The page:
Beastie Boys Legend Mike D enlisted architect Barbara Bestor to devise a haven that celebrates the best of California living.
Says Mike D: Thirteen years ago, my wife, Tamra, and I were living in a beautiful, spacious Spanish Colonial house in the Los Feliz neighborhood of Los Angeles. It was a California dream: three stories, steps down to a pool, commanding views of the city. It was close to Hollywood and Silver Lake, where everyone we knew lived, and we could walk across the street to Griffith Park for endless miles of hikes with our dog.
Then we discovered the beach.
Our son Davis had just been born, and we were looking for ways to get out of the house. Two friends introduced us to one of those hidden spots that only locals seem to know, a secluded beach reached by meandering rugged pathways—it was a patch of sand with only a few people around, children and dolphins playing in the water, and gentle, surfable waves breaking just beyond. Out on the horizon lay all of Santa Monica Bay, and on clear days, we could see Palos Verdes and even Catalina Island. It was intoxicating, and we visited so regularly that the first words Davis uttered were beach and ocean. Before we knew it, we were looking at homes for sale.
We were already in love with that particular beach, so proximity was key. We narrowed our search further so that our kids—we were about to have our second son, Skyler—might someday bike to friends’ homes or the water on their own. Then we found it: a large, flat property with a lawn that stretched out to a fruit orchard bordered by a neighbor’s horse pasture. Never mind the agglomeration of ramshackle structures (a three-bedroom house with a few loosely connected guest cottages) and an eyesore of a fence enclosing it all. Our multilevel Los Feliz home paled in comparison. We took it.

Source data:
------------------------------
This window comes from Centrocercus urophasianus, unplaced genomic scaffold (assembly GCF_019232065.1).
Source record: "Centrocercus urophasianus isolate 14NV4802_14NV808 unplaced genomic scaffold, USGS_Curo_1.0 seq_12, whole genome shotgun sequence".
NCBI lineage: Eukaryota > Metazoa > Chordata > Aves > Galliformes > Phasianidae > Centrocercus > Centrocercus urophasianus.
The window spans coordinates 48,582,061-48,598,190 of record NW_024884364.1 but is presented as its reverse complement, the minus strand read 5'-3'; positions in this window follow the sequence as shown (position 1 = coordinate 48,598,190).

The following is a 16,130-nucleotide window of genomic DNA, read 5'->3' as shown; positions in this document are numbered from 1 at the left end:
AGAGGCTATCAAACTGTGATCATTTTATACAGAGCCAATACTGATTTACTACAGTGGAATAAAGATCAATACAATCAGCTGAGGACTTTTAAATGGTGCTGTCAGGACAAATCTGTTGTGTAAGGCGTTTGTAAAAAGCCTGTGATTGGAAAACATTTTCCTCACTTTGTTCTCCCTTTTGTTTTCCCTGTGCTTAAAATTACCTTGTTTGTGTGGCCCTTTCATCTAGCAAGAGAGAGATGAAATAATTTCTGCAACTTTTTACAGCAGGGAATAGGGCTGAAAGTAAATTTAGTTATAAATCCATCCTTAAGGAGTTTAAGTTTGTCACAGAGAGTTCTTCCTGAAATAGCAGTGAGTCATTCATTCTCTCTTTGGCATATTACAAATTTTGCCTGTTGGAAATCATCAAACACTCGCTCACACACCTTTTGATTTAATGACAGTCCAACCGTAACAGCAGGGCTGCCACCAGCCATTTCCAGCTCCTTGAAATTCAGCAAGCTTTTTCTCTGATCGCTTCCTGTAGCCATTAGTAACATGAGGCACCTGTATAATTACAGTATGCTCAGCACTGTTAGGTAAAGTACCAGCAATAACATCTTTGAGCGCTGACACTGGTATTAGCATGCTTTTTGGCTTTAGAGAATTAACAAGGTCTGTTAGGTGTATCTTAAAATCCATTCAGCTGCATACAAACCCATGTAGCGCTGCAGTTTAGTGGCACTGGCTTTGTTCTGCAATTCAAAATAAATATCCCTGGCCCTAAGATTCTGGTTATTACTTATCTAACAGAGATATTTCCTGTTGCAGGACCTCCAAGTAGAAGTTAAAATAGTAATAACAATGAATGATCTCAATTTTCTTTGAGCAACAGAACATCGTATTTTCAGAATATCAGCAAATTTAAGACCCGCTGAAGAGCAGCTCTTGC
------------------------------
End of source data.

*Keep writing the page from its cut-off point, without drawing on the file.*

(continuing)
Tamra wasted no time ripping out the ugly fence all on her own. And our challenge became clear: to unite and logically redesign what had become a hodgepodge of nondescript buildings.
The architects we met universally wanted to tear down all the existing structures and build a pristine new version of our compound. This would require way more money and patience than we had. Then we talked to our friend Barbara Bestor, whom we’d known for years. Barbara had kids, and she understood how we wanted to live. She also had experience working within tight money constraints. A quick alliance was struck. Barbara would do all the architecture, and I would oversee the interiors, collaborating closely with her team. We were already in construction on our Brooklyn home, which I was also designing, so I felt prepared to handle the job.
One thing on which we all agreed was that the main house was too segmented and didn’t connect with the outside. Barbara’s smart solution was to raise the middle section, creating an entirely new great room, with radiant flooring, that opened up completely to the terrace and lawn. She cleverly inverted the standard gabled roof, swapping it for a butterfly shape.
We all love using bold color. The bright-yellow entry door nearly drove our painter to quit—so many coats were required to achieve the desired effect—but the result makes me happy every day. So do the vibrant tiles in the baths and the cerulean barn doors on the poolhouse. I had just designed a wall covering called Brooklyn Toile with the company Flavor Paper for our New York house, so a Malibu version featuring beach scenes was a natural fit.
Barbara embraced the indoor-outdoor living concept by adding skylights and clerestory windows and bringing the exterior walls’ board-and-batten treatment inside. We used the same upholstery fabrics for indoor built-ins and outdoor cushions and had matching dining table frames fabricated. I gave the interior model a resin-tint top courtesy of a surfboard glasser, while its sibling got a more sun- and weather-resistant hickory top.
The dining area has Bocci pendants and chairs from Amsterdam Modern. Artwork by Keltie Ferris; blue bowl and tall vase from Nickey Kehoe.